Jeffool.com

Because where else would I be?



Someone Bitchslap Roger Ebert

2010.04.17.02.14 · No Comments

Hot on the heels of the “controversy” surrounding him having the nerve to not enjoy a film that contains the beating of an eleven year old girl for fun factor, (and fans saying that he “just doesn’t get it,”) Roger Ebert again dives into the hot water that is the “Games are not art” debacle, with his new article: “Video games can never be art“. I respect the size of this man’s testicles. (In fact, I like him in general, but that’s neither here nor there.)

Having written a somewhat lengthy comment on his blog, I figured “Hey, why not put it here, too, as to simply get something on the blog?”

The crux of his argument, I feel, can be summed up in his included quote. What follows is my reply.

I remain convinced that in principle, video games cannot be art. Perhaps it is foolish of me to say “never,” because never, as Rick Wakeman informs us, is a long, long time. Let me just say that no video gamer now living will survive long enough to experience the medium as an art form.

While I sadly agree that games generally aren’t art, I find it not a fault of the medium, but the fault of the people involved.

It’s particularly in your accusation of “lack of authorial control” that I find myself annoyed. Yes, to give choice is to not dictate what the player does, but the authorial direction lies in how the system (the game) responds to the player’s input. It’s a conversation between the player and author that, in the end, the author has all control over. I’d like to cite an unusual example: “Sim City.”

You’ve likely heard of “The Sims,” the virtual doll house created by Will Wright. Long before that, he made his name on Sim City, a game in which players are tasked with building a city for virtual denizens by issuing zoning permits (Residential, Industrial, Commercial,) building roads, libraries, public transit, and the likes. How is this example valid? Because if you build a city with no public transit, people will eventually rage. If you build a city with no roads, people are only discontent. Ideally, public transit permeates your city, and roads simply “exist,” inverse to how many major cities are today. Choices like this and the judgment of if the placement of zoning is “correct” or not is not one made arbitrarily, it’s one of artistic intent, and to ignore than is to ignore how games function.

These things aren’t the result of some study of urbania meant to make a realistic simulation, this is purely the definitive example of a perfect city as described by the creator, Will Wright. This is his artistic vision put forth, largely (and obviously, given the game’s visuals,) influenced by his Californian upbringing. It’s by the player choosing different avenues of development, and seeing them marked as “incorrect,” that Wright makes his case to the player.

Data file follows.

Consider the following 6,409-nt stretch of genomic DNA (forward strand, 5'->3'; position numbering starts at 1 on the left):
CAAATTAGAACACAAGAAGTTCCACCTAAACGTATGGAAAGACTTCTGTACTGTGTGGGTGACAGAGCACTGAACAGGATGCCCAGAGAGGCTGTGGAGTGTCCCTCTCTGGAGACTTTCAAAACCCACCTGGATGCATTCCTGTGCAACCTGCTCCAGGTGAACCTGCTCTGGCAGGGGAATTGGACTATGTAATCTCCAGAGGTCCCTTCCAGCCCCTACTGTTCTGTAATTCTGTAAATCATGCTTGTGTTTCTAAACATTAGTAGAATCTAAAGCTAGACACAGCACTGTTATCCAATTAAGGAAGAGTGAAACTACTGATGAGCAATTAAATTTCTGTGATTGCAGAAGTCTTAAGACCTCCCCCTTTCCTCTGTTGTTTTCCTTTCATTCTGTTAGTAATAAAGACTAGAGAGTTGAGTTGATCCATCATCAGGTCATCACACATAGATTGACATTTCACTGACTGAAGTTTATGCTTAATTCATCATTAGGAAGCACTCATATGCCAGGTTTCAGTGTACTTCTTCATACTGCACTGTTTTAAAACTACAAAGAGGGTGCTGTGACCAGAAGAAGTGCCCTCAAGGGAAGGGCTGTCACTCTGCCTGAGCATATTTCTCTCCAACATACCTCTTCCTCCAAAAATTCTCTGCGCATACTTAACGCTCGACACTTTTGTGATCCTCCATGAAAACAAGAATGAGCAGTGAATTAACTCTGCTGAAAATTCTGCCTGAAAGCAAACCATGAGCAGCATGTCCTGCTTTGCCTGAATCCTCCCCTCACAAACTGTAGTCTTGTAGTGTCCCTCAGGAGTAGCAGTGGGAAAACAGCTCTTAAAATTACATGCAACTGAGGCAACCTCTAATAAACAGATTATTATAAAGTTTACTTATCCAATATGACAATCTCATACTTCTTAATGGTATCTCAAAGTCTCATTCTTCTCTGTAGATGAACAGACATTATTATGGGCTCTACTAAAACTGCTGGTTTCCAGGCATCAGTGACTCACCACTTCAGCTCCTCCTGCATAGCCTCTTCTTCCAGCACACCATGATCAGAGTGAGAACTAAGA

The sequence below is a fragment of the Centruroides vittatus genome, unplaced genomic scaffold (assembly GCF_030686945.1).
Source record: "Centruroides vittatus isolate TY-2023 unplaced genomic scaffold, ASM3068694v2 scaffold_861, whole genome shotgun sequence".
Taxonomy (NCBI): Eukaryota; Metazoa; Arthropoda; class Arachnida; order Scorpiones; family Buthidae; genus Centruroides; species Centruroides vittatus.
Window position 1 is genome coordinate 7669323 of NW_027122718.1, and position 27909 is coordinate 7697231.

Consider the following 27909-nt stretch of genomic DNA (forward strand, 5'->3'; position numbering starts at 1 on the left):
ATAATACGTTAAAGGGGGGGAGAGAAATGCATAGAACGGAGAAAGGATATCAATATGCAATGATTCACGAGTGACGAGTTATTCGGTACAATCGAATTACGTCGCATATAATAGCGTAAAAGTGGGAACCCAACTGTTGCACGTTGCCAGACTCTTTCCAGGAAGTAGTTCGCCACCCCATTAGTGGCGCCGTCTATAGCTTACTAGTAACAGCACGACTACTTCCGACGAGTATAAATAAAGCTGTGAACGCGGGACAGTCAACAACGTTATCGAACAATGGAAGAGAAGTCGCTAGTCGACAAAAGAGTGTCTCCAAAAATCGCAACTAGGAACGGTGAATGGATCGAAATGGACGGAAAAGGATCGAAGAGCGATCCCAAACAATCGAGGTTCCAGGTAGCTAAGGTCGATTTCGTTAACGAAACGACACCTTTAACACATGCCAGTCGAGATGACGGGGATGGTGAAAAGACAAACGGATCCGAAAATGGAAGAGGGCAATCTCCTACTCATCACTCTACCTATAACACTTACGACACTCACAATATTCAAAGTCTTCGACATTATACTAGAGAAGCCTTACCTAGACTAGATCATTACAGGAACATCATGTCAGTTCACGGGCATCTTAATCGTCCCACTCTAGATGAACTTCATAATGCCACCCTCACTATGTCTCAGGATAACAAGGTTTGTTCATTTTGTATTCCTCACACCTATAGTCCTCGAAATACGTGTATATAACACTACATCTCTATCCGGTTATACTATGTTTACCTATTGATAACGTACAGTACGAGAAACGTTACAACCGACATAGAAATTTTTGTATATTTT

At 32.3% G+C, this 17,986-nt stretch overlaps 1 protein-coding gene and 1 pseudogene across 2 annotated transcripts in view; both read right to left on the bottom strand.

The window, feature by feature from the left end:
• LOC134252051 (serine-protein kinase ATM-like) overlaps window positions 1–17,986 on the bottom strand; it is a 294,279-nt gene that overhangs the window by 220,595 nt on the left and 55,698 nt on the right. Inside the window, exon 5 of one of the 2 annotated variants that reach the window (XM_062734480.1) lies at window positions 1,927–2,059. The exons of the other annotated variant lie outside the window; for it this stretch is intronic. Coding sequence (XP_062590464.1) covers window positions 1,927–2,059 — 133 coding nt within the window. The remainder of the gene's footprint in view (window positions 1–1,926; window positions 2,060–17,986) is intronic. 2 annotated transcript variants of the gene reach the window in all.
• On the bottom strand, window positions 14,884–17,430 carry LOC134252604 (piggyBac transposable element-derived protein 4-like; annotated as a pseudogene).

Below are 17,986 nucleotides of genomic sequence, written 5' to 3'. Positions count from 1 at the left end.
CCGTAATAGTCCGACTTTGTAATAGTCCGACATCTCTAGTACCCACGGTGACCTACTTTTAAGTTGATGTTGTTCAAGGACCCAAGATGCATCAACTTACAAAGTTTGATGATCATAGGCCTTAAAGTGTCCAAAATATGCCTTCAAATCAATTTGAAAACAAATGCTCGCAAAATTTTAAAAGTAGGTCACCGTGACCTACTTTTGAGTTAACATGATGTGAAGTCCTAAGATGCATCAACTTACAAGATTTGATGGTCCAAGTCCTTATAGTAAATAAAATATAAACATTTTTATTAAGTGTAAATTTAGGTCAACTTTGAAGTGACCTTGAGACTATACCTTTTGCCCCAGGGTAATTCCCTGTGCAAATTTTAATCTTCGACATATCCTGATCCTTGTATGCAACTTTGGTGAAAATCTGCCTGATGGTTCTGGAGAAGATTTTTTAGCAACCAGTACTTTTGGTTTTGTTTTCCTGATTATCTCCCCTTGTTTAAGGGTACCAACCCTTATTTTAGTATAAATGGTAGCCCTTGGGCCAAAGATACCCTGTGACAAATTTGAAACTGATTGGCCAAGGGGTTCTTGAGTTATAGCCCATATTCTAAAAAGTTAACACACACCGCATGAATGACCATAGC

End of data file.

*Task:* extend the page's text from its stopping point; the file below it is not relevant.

It’s with this view on games that you should consider a “win state” of a game as merely “an end” that agrees with what the creator puts forth as “correct.” Films end, novels end, poems end, and games end. Games just have multiple endings due to their interactive nature, but this doesn’t preclude them from all narratively driving to a singular thesis (not that such a thing should be required to meet any definition of “art,” but it does make the understand simpler in modern games. An alternate ending can simply be another viewing of the same point the game strains to make.)

Now, my definition of art (“a product of human creativity”) is likely vastly different from yours, but I would certainly love to hear a better justification for not considering games art than “lack of authorial control,” which games absolutely have. The issue of why you don’t see this more often is a much better question, and has partially to do with the old Hollywood studio system that permeates the Game Industry today, chopping potential artists off at the knees. More than that, it’s the fault of fans.

I agree that the vast majority of games are worth nothing artistically speaking, and I say this not with derision, but sadness. I see such potential and I see it wasted on Michael Bay levels of emotional exploration solely because it’s easier for developers to make with interactive explosions than it is with interactive emotion. This is the fault of gamers for preferring cheap and instant gratification to emotional and heartfelt. These are the same people who make death threats at you for having a different opinion and sharing it. But I certainly do believe games can drag themselves out of the era of cave paintings, but it will be dragging the majority of its fanbase behind it, kicking and screaming.

I think it certain that games will reach levels of artistry as complex as any other medium. I just really hope that I’m alive to see it. Though, like you said, I expect I won’t be, simple due to the complete lack of regard for subtext in interactivity.

Gaming is an artistic medium, despite the people involved.

Anyway, keep up the good review work, sir.

Tags: Art · Ebert · Gaming's future

0 responses so far ↓

  • There are no comments yet...Kick things off by filling out the form below.

You must log in to post a comment.